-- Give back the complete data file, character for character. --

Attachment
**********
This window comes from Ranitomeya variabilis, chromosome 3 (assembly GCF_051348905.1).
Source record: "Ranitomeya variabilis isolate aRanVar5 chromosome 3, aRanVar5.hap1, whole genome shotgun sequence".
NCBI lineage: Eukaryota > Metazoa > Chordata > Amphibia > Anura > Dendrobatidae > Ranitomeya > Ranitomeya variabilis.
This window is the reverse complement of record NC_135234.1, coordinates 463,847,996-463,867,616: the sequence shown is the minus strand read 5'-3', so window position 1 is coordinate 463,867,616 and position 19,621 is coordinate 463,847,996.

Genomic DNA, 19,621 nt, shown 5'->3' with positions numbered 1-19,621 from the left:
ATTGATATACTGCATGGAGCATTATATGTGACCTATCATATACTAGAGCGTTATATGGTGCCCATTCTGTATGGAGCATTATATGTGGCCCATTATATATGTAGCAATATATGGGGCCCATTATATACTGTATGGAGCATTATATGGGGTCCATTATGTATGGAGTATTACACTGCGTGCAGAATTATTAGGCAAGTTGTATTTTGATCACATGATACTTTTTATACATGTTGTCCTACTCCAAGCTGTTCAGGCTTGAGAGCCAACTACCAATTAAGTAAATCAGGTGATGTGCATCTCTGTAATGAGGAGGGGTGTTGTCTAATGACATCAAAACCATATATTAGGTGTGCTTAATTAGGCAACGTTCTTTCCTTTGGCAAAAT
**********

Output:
This window comes from Ranitomeya variabilis, chromosome 3 (assembly GCF_051348905.1).
Source record: "Ranitomeya variabilis isolate aRanVar5 chromosome 3, aRanVar5.hap1, whole genome shotgun sequence".
NCBI lineage: Eukaryota > Metazoa > Chordata > Amphibia > Anura > Dendrobatidae > Ranitomeya > Ranitomeya variabilis.
This window is the reverse complement of record NC_135234.1, coordinates 463,847,996-463,867,616: the sequence shown is the minus strand read 5'-3', so window position 1 is coordinate 463,867,616 and position 19,621 is coordinate 463,847,996.

Genomic DNA, 19,621 nt, shown 5'->3' with positions numbered 1-19,621 from the left:
ATTGATATACTGCATGGAGCATTATATGTGACCTATCATATACTAGAGCGTTATATGGTGCCCATTCTGTATGGAGCATTATATGTGGCCCATTATATATGTAGCAATATATGGGGCCCATTATATACTGTATGGAGCATTATATGGGGTCCATTATGTATGGAGTATTACACTGCGTGCAGAATTATTAGGCAAGTTGTATTTTGATCACATGATACTTTTTATACATGTTGTCCTACTCCAAGCTGTTCAGGCTTGAGAGCCAACTACCAATTAAGTAAATCAGGTGATGTGCATCTCTGTAATGAGGAGGGGTGTTGTCTAATGACATCAAAACCATATATTAGGTGTGCTTAATTAGGCAACGTTCTTTCCTTTGGCAAAAT